Beaches in Dubai had long been a magnet for travellers seeking sea, sun and sand. But beachgoers in the Gulf emirate recently got more than they bargained for — stinking sewage.
Now an environmental lobby group wants to clean up the image not only of Dubai’s beaches but of those all along the coastline of the United Arab Emirates, by awarding blue flags for sparkling waters.
“Tourists would like to come to Blue Flag-labelled beaches because (the award) is a sign of safety and care for the environment,” says Maisoun al-Sharif, programme coordinator for the Emirates Wildlife Society (EWS).
“Those beaches will be receiving more tourists and they will look better,” he adds.
Under the Blue Flag Programme launched by the EWS in conjunction with the World Wildlife Fund, managers of public or private beaches and marinas can apply to be awarded the top rating, provided they meet internationally-set standards that guarantee water cleanliness and quality.
Six months ago Dubai was hit by the foul whiff of a scandal when it was found that a stretch of Jumeirah beach lining the Dubai Offshore Sailing Club area was sullied by raw sewage spewing out of a pipeline extending from an inland industrial zone.
The discovery forced the closure of the part of the beach for a month and a half as officials sought to get to the bottom of the problem.
Eventually the Dubai municipality found that drivers of trucks carrying the waste were emptying the slops into the pipeline that opens into the sea instead of waiting for long hours at the city’s only sewage treatment plant.
Although some truck drivers have been arrested and fined by the government, the coastline is still suffering from the discharged chemicals, oil and rubbish, according to Keith Mutch, head of the Sailing Club.
Tests conducted at the end of January showed that the water was still contaminated, Mutch says, lamenting that the authorities have not launched a suitable clean-up programme.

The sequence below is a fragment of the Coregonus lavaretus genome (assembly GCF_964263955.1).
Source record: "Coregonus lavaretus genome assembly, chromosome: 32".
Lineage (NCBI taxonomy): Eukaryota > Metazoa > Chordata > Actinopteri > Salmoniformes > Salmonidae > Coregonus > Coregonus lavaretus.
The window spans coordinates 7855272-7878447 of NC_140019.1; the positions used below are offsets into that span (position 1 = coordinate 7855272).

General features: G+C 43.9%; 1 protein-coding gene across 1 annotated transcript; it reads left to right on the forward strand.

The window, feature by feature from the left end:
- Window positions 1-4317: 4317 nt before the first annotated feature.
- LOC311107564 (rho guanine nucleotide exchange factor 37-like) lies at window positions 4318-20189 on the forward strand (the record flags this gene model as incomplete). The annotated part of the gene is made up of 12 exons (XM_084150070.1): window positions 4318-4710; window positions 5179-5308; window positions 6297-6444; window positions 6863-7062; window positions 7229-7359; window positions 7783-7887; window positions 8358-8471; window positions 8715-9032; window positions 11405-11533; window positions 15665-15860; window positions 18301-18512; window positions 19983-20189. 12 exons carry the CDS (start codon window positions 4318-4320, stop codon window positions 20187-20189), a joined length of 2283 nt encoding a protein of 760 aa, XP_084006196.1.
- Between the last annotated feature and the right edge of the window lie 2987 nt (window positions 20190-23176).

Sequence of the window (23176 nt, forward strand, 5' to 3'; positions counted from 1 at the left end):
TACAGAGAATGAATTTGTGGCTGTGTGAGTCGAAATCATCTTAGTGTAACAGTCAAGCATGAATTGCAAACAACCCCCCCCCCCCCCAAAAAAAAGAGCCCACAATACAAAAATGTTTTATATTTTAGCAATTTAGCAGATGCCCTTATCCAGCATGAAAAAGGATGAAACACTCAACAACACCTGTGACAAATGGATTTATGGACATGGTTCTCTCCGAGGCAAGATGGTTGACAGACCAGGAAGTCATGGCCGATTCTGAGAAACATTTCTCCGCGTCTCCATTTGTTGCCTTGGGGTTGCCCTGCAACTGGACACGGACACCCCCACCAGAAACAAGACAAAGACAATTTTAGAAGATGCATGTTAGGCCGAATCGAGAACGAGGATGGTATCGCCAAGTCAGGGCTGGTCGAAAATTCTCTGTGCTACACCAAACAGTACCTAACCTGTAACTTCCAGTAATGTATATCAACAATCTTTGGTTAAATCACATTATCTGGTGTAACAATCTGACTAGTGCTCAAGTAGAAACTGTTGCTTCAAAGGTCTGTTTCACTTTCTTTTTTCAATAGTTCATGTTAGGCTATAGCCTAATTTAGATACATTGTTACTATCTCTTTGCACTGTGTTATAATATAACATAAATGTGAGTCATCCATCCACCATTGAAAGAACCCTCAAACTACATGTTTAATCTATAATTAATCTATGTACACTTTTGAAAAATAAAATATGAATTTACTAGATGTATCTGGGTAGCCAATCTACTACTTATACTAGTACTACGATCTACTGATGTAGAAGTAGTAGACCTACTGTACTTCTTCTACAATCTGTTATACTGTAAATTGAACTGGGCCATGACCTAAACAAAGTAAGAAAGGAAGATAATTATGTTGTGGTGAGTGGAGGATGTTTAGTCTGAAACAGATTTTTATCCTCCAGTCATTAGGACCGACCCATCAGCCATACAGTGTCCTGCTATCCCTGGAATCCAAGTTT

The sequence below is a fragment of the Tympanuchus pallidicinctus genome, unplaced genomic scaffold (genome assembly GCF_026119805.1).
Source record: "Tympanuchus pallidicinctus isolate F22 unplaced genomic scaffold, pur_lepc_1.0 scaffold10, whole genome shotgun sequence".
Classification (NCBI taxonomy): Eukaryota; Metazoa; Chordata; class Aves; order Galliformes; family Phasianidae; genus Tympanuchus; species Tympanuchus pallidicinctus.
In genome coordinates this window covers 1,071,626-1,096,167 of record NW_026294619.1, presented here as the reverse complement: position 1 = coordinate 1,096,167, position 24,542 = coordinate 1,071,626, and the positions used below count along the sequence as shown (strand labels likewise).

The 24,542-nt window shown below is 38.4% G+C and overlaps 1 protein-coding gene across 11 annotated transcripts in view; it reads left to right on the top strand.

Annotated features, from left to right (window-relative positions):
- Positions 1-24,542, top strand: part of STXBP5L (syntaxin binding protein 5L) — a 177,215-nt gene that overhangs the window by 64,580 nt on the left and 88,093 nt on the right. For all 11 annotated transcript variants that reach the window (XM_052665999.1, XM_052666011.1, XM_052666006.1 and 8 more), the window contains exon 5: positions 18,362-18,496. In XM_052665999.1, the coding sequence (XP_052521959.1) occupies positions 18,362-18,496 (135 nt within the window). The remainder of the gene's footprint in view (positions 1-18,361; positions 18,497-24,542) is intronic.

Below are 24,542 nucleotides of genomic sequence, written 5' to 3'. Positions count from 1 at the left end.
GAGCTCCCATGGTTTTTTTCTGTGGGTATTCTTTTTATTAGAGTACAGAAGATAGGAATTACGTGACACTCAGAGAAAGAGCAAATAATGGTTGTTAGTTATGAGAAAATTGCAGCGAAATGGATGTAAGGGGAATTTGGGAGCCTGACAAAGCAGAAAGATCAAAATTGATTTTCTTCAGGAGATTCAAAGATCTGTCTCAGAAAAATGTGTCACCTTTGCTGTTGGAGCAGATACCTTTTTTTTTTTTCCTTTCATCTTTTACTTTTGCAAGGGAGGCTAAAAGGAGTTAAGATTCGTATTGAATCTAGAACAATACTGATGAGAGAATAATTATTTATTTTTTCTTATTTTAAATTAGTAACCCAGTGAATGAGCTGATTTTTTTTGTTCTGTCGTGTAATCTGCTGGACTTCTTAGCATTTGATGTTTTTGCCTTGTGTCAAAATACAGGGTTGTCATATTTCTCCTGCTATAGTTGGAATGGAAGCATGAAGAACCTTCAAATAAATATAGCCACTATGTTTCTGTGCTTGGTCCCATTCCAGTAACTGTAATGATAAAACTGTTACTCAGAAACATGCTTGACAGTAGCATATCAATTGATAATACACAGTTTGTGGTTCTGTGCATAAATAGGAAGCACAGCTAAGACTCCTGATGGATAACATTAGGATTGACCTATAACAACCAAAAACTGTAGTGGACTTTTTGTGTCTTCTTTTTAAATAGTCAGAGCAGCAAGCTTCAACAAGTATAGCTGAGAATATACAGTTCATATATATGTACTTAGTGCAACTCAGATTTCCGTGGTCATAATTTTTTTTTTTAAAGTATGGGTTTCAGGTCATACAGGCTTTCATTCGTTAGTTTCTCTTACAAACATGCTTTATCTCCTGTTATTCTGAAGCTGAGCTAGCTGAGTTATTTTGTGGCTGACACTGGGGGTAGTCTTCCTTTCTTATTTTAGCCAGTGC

“This is black and that’s blue,” Mutch says as he points to the difference between the water in the club’s marina, where dozens of boats lie, and the open sea beyond.
“Although the water is one million percent better than it was one month ago, I estimate that this beach will take five to seven years to recover to how it was a year ago,” he adds.
Mutch is all for the planned beach rating programme.
“The Blue Flag grading system will by default force beach monitoring, just as five-star hotels monitor themselves. It will be very good for Dubai. If beaches in Dubai are ranked, then international tourists will come. I hope the beaches do apply to get the ratings as Dubai really needs the tourists,” he says.
The once-booming emirate of Dubai, particularly its tourism sector, has been hit hard by the financial crisis.
Promoters of the Blue Flag initiative believe that if beaches are rated, those who oversee them will engage in constant monitoring and testing of the water to ensure standards are maintained.
“I expect there will be a positive (response) from beaches and marinas because … it is possible for them to reach international standards,” says Sharif of EWS.
The problem runs far deeper, however, as infrastructure has lagged behind the rapid urban expansion of Dubai, which over the past six years witnessed a real estate boom, including the launch of dozens of mega-projects, and a consequent population explosion.
Though the global financial crisis has put the brakes on the boom, the problem remains — not only in Dubai but in the UAE capital Abu Dhabi as well as other emirates where housing projects have outstripped the building of infrastructure.
“The problem is linked to the sewage system,” says Mohammed Abdul Rahman Hassan, head of marine environment and wildlife section at Dubai municipality.
Because of the pressure on the sewage treatment plant, he says, “so many tankers resort to (dumping) to avoid being in a long queue.”
The federal and municipal authorities have stepped up efforts to police and regulate the beaches in a bid to save the ailing tourism industry, a lifeline not only for Dubai but for the entire country.
The department has tasked 10 full-time inspectors with patrolling the beaches and taking samples of the water and sand for testing at any of the emirate’s 30 water testing stations, Hassan said.
The department also conducts quarterly checks of water quality.
Fines for those found dumping waste, including bags or empty containers, range from 500 dirhams (1,835 dollars) up to 270,000 dirhams (990,900 dollars), according to Hassan.
Meanwhile, the EWS is coordinating with the various role players, including the government’s environment authorities and hotel operators, and expects to receive the first blue flag applications before the end of the year, Sharif says.
The group, he adds, is also busy assessing the conditions of all UAE beaches, he adds.
But the sailing club’s Mutch believes more must be done to tackle the problem of beach pollution.
“There are still things that are being dumped and we don’t know what they’re dumping. The only way to tackle this problem is to shut down the pipeline,” he says.